En consultant l'entrée pour « optatif » au DMF (1330-1500), je remarque à l'adjectif :

I. - Adj.
A. - [D'une pers.] "Désireux" : ...aucuns gens fugitifz, Memoratifz par opportunité, De forche esprins sans importunité, De ta vigueur concerver optatifz (MOLINET, Faictz Dictz D., 1467-1506, 182). Ouvrés oreille, optatif orateur, Lucent lecteur, liberal largiteur (MOLINET, Faictz Dictz D., 1467-1506, 520).
-[Jeu de mots sur le sens grammatical] : D'amo sont en moy passés oultre, Et ne suis plus imperatif, Pour me tirer au conjunctif, Comme j'ay faict infiniment, Mais suis maintenant optatif D'avoir bon vin tant seulement (MOLINET, Faictz Dictz D., 1467-1506, 699).

[ Dictionnaire du Moyen Français - ATILF - DMF à « optatif » ]

Y a-t-il une leçon de grammaire au-delà du jeu de mots, et si oui de quoi s'agit-il ? Subsidiairement, pourquoi « tant » seulement ?

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    I “hear” some wordplay with “vin tant” for “vingt ans,” but nothing grammatical there…He’s kind of giving a recitation of verb tenses & using a lot of(making fun of?) “-if” word-endings (which end most verb tenses), including “optatif” which he might be trying to pass off as a newly-created “verb tense.” If my thoughts on “bon vin tant”/”bon vingt ans” are wrong, maybe “tant seulment” is referring to how much love he used to get as a younger man & he’s saying he'd be happy with just as much good wine “tant seulement” as he used to get love and not asking for “tant et plus.” – Papa Poule May 16 '15 at 0:26
  • @PapaPoule Pourquoi ne pas placer votre commentaire clair et cohérent en réponse ? – Personne May 17 '15 at 18:39

Regarding a possible grammar lesson/connection, M Jean Molinet seems to be giving a recitation of the verb moods/modes that existed in his time (apparently the optative and conjonctive have both been subsequently supplanted/replaced by the subjunctive according to CNRTL).

He seems to be using these verb modes to describe different aspects and moods/attitudes of his life, beginning in the past (signaled literally with passés) in the indicative mood to tell how it once was and finishing in the/[his] present (signaled with maintenant) in the “optatif/(aka subjonctif),” or “wishing” mood to tell how he’d like it to be [with references in between to the imperative mood, the conjunctive/(aka subjunctive) mood (signaled with the old spelling conjuntif), and the impersonal/infinitive mood (signaled with infiniment)].

(To take a stab at one of the questions raised in a comment, although based purely on psychological (and not grammatical) grounds, I'd guess that he preferred to end on a hopeful note and in a hopeful mood.)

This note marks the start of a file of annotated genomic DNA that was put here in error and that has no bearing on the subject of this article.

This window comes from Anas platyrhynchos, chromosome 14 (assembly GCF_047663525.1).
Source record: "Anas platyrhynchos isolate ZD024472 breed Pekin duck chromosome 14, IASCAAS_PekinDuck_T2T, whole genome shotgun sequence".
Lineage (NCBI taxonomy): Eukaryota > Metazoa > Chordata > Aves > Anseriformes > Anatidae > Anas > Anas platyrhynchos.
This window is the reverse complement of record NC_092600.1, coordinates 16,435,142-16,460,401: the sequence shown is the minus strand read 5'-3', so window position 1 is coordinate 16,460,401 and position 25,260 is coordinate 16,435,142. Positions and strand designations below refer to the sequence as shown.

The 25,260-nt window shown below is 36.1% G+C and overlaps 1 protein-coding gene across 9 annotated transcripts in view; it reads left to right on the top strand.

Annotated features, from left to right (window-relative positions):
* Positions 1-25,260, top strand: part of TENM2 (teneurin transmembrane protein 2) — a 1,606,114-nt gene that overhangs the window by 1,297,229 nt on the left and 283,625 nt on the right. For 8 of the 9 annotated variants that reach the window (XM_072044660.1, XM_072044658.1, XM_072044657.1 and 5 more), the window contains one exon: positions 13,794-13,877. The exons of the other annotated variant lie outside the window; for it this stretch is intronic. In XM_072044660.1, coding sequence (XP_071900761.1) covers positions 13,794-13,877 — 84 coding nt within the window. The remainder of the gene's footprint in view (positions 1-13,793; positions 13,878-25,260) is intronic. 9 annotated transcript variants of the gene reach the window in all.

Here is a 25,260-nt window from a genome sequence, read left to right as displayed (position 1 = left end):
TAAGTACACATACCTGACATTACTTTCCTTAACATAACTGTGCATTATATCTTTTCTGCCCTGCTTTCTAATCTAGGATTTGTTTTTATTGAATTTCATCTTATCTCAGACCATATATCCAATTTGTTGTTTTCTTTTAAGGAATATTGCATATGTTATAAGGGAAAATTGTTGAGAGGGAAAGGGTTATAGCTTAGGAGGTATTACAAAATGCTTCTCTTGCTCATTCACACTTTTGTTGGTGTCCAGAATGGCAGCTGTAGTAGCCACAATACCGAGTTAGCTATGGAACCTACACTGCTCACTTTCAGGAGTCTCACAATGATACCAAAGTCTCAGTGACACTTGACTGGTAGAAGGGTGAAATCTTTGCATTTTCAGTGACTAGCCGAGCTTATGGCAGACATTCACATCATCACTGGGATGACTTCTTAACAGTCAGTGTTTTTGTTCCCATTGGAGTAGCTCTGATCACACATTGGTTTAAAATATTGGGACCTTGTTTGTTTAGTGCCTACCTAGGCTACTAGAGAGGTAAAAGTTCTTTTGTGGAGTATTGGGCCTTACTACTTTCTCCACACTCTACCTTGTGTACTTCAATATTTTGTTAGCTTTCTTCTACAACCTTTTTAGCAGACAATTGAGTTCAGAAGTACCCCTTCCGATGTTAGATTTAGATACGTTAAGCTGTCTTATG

On another point unrelated to grammar, with my admittedly anglophone ears I “hear” some wordplay with “vin tant” for “vingt ans” in the last phrase, where he’s perhaps saying that he would ‘just’ like to return to the good age of 20 (je veux seulement [d']avoir [un] bon vingt ans).

[If my anglo ears are deceiving me and there is no relevant phonetic connection here between “bon vin tant” and ”bon vingt ans,” maybe “tant seulement” is referring to how much love he used to get as a younger man & he’s saying he'd be happy with just as much good wine (“tant seulement”) as he used to get love and that he’s not asking for more than that (“tant et plus”) (but see "tant seulement" at items #30 and #21)].

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    Thank you! Subjonctif+end hopeful=answer. Mais où est le conditionnel dans tout ça ? – user3177 May 18 '15 at 19:27
  • @Amphiteóth Thanks! The conditional’s probably jumping and shouting at me from that confounded bridge of Zeppelin’s (wherever that is) or else from somewhere within “conjuntif,” but I apparently got so excited (no, it doesn't take much) when I found a link between “conjunctif” and “subjonctif” that I completely forgot about it in my answer, and now I’m all out of ideas! – Papa Poule May 18 '15 at 22:19

Dans le Littré, on trouve ceci :

OPTATIF, IVE [o-pta-tif, ti-v'] adj.
Qui exprime le souhait. Plût à Dieu ! est une formule optative.
En grammaire, mode optatif, ou, substantivement, l'optatif, mode qui, dans certaines langues, par exemple en grec, exprime le souhait.

XVe s. ♦ Nouvellement, par maniere optative, CH. D'ORL., Rondel 68

Prov. optatiu ; espagn. optativo ; ital. ottativo ; du lat. optativus, de optare, souhaiter (voy. ⤷OPTER).

  • Ça aide à clarifier, merci. Pour les anglais, on peut donner en exemple le célèbre « God save the queen », qu'en penses-tu ? – Chop May 18 '15 at 5:41

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